I’m Erin Patton, and after coming to Romania as a short-term volunteer each summer, I’m currently here long-term. Over the years, I have volunteered with FFR, and also connected with other services and charities who support people with disabilities. As an Occupational Therapist, my passion is to enable people to participate in the occupations (activities) that give meaning and purpose to their lives.

A typical week for me here in Romania involves seeing children and adults with disabilities in many different capacities. This can often be overwhelming, but also immeasurably rewarding.

My time at the hospital loving and caring for the babies will always be one of the closest projects to my heart. Many of the children have delays from spending prolonged periods in the hospital, or from health conditions that compromise their development. There are lots of opportunities for me to throw in strengthening exercises or muscle stretches, along with working on skills like sitting, walking, and using their hands to play. I’m always happy to provide some suggestions or information to my fellow volunteers, because even a simple positioning strategy can make a big difference in helping a child progress.

My time at the orphanage for children with severe disabilities is so very hard and so very beautiful at the same time. I’ve watched the children grow over the years, and have come to know their likes, dislikes, and communication styles. These children teach me how to find joy in seemingly joy-less situations, that no skill is too small to be hugely significant, and that simply having someone sit beside you is often enough. Working with these children does bring tears. Tears from witnessing a child who is almost three years old crawl for the first time, from getting a fleeting smile from one that has lost his interest in living, or from almost feeling the neurons fire in a child’s brain as she processes a new experience for the first time. Tears from watching yet another child that I love slowly deteriorate, from having to back away because by simply being in their room I’m upsetting them, or from seeing that holding their hand or rubbing their foot is too overstimulating for them.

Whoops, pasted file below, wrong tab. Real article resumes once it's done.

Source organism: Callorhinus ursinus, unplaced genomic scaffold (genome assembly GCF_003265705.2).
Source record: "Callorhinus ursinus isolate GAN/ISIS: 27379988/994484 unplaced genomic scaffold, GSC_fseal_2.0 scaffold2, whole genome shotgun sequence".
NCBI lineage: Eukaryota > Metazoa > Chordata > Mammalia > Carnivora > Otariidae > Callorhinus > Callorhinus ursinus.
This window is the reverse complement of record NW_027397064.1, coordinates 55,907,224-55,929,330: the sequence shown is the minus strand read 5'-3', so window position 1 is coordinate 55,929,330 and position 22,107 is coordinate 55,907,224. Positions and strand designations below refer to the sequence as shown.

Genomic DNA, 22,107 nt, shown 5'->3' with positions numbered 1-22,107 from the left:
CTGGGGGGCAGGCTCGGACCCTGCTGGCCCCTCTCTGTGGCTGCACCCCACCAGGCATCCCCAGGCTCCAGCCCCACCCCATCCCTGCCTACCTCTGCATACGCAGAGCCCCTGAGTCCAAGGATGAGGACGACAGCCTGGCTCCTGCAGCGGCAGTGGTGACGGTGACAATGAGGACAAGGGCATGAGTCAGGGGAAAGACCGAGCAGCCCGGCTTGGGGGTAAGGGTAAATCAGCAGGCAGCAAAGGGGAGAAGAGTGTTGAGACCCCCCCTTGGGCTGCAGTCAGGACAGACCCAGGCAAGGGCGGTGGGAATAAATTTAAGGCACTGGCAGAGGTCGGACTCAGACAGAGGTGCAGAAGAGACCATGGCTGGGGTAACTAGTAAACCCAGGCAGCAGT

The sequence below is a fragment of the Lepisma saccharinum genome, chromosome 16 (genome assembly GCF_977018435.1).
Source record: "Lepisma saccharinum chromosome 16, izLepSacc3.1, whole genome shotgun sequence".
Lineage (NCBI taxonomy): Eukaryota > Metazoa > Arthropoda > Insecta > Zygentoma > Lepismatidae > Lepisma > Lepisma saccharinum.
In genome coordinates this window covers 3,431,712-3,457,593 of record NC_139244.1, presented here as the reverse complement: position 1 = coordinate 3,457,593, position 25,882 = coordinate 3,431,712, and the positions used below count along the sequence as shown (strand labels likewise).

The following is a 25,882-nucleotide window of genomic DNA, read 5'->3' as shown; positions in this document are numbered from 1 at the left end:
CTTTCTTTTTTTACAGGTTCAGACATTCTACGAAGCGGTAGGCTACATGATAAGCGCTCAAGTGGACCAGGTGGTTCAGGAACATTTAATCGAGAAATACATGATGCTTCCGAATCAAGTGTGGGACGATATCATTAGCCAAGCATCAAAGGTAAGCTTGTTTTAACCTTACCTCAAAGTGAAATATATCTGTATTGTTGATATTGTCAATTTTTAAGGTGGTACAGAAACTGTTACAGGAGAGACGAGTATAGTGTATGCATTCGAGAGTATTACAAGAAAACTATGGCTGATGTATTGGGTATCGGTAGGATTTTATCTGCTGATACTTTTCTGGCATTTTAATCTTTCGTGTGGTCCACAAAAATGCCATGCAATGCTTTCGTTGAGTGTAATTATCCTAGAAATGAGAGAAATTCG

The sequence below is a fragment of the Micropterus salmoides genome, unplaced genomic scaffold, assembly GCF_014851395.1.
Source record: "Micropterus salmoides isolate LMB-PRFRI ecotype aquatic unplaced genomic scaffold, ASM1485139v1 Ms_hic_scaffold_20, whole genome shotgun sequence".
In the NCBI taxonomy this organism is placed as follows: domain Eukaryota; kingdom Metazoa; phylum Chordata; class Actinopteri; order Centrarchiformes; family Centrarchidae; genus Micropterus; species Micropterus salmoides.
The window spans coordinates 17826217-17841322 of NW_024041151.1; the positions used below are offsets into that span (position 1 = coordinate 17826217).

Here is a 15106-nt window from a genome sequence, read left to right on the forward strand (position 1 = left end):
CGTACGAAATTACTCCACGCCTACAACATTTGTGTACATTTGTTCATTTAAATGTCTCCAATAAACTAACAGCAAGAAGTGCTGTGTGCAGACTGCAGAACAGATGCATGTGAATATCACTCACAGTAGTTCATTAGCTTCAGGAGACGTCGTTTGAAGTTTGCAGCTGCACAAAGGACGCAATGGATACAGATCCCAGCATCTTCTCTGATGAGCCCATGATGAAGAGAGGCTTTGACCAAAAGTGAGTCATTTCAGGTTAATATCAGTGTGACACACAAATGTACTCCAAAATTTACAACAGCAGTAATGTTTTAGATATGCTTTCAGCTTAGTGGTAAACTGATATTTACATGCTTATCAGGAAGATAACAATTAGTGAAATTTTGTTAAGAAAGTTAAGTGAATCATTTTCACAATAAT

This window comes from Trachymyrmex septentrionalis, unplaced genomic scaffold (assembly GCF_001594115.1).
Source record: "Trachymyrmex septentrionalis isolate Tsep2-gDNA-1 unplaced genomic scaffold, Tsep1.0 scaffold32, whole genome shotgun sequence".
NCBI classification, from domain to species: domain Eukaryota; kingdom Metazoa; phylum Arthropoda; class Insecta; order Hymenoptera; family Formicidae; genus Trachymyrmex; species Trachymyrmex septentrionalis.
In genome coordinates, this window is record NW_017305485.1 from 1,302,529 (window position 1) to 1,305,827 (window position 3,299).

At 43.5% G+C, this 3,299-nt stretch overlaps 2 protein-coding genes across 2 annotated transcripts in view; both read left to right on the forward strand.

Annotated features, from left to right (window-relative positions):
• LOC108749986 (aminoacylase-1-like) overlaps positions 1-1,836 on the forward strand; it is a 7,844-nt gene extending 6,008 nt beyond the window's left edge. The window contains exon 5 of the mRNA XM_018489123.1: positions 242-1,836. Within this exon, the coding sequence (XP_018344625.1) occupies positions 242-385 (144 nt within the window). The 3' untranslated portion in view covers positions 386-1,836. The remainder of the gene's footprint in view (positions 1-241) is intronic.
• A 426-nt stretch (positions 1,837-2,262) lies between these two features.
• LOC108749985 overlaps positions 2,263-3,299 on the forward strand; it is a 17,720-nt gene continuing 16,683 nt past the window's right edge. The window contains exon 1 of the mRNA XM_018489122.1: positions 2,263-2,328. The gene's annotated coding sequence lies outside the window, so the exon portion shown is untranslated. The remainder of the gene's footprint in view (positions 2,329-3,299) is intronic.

My time at the day centres and weekly programs is hope-filled and fun. Having the opportunity to work with the children and adults in a stimulating environment is truly special. Being able to provide activities that encourage them to participate and learn is an important goal. Some of the children have never been in a group setting before, and their excitement over exploring a new place is contagious. I share therapy ideas with their caregivers, and adapt activities so they can succeed in something they never thought would be available to them.

My time visiting families who have a child with a disability in their homes is eye-opening. It is a privilege to be invited into their lives, and to gain a perspective of what their day to day involves. Choosing to raise your child with special needs at home is a major commitment, due to the lack of resources and supports available in the community here. Seeing these children receive the love of a family and be an integral part of their family is something that is guaranteed to fill my heart. I can offer a new way to bathe the child, a blender to puree food, or a meaningful activity to decrease boredom and negative behaviour. These things seem so small, but can have a big impact on the child and family’s quality of life.

I’m pushed out of my comfort zone daily. I often think “surely I’m not the best one for that job” or “what about the language and cultural barriers.” But each time, God gives me the knowledge and resources that I need to provide just a little bit for these people, and a little bit can go a long way. I also have the support of the FFR team who provide the encouragement that helps me continue. Sometimes this even requires them to collect recycled items for me to turn into craft and therapy activities! Recognizing the needs, being open to assisting where I can, and connecting with different organizations has helped me continue to serve where God asks me to go.

Having a disability in Romania is beyond hard. I’m honoured to be a part of each of the children’s and adult’s lives that I have met on this journey. To see the determination and motivation of the people themselves, and also of the caregivers and staff that serve them, is inspiring. I am no doubt learning and gaining much more from them than I can ever give to them.

~Erin Patton